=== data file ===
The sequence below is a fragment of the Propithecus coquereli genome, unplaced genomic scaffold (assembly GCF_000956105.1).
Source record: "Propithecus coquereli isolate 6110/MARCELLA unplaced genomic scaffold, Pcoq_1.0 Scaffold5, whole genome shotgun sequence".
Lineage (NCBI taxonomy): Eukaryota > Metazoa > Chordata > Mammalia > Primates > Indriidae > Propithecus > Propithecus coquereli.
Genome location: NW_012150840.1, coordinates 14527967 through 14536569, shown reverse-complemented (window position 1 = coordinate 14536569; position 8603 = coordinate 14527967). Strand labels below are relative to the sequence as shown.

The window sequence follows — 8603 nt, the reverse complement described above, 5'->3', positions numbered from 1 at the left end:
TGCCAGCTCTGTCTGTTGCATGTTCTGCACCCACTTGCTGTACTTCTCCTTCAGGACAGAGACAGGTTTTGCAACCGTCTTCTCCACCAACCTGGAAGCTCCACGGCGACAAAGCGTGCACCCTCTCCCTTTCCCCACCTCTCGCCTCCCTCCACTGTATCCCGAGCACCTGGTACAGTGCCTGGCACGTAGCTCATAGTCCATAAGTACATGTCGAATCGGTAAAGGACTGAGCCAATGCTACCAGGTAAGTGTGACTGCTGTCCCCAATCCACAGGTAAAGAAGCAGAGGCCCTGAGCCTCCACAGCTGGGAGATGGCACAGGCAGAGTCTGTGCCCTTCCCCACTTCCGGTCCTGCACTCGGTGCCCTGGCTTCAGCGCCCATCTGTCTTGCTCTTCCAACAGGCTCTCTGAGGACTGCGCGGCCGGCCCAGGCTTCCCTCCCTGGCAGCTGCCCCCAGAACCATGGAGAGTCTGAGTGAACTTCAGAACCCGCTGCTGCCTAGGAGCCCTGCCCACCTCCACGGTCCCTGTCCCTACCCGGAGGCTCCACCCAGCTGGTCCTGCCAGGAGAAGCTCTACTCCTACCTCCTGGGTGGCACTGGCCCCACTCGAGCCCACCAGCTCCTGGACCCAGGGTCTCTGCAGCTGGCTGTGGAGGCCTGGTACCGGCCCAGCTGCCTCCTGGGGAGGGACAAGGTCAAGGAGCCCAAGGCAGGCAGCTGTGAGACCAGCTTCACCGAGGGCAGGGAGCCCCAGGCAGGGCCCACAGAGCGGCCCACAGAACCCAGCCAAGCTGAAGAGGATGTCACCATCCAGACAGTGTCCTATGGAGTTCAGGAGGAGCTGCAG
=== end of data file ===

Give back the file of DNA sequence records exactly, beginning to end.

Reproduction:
The sequence below is a fragment of the Propithecus coquereli genome, unplaced genomic scaffold (assembly GCF_000956105.1).
Source record: "Propithecus coquereli isolate 6110/MARCELLA unplaced genomic scaffold, Pcoq_1.0 Scaffold5, whole genome shotgun sequence".
Lineage (NCBI taxonomy): Eukaryota > Metazoa > Chordata > Mammalia > Primates > Indriidae > Propithecus > Propithecus coquereli.
Genome location: NW_012150840.1, coordinates 14527967 through 14536569, shown reverse-complemented (window position 1 = coordinate 14536569; position 8603 = coordinate 14527967). Strand labels below are relative to the sequence as shown.

The window sequence follows — 8603 nt, the reverse complement described above, 5'->3', positions numbered from 1 at the left end:
TGCCAGCTCTGTCTGTTGCATGTTCTGCACCCACTTGCTGTACTTCTCCTTCAGGACAGAGACAGGTTTTGCAACCGTCTTCTCCACCAACCTGGAAGCTCCACGGCGACAAAGCGTGCACCCTCTCCCTTTCCCCACCTCTCGCCTCCCTCCACTGTATCCCGAGCACCTGGTACAGTGCCTGGCACGTAGCTCATAGTCCATAAGTACATGTCGAATCGGTAAAGGACTGAGCCAATGCTACCAGGTAAGTGTGACTGCTGTCCCCAATCCACAGGTAAAGAAGCAGAGGCCCTGAGCCTCCACAGCTGGGAGATGGCACAGGCAGAGTCTGTGCCCTTCCCCACTTCCGGTCCTGCACTCGGTGCCCTGGCTTCAGCGCCCATCTGTCTTGCTCTTCCAACAGGCTCTCTGAGGACTGCGCGGCCGGCCCAGGCTTCCCTCCCTGGCAGCTGCCCCCAGAACCATGGAGAGTCTGAGTGAACTTCAGAACCCGCTGCTGCCTAGGAGCCCTGCCCACCTCCACGGTCCCTGTCCCTACCCGGAGGCTCCACCCAGCTGGTCCTGCCAGGAGAAGCTCTACTCCTACCTCCTGGGTGGCACTGGCCCCACTCGAGCCCACCAGCTCCTGGACCCAGGGTCTCTGCAGCTGGCTGTGGAGGCCTGGTACCGGCCCAGCTGCCTCCTGGGGAGGGACAAGGTCAAGGAGCCCAAGGCAGGCAGCTGTGAGACCAGCTTCACCGAGGGCAGGGAGCCCCAGGCAGGGCCCACAGAGCGGCCCACAGAACCCAGCCAAGCTGAAGAGGATGTCACCATCCAGACAGTGTCCTATGGAGTTCAGGAGGAGCTGCAG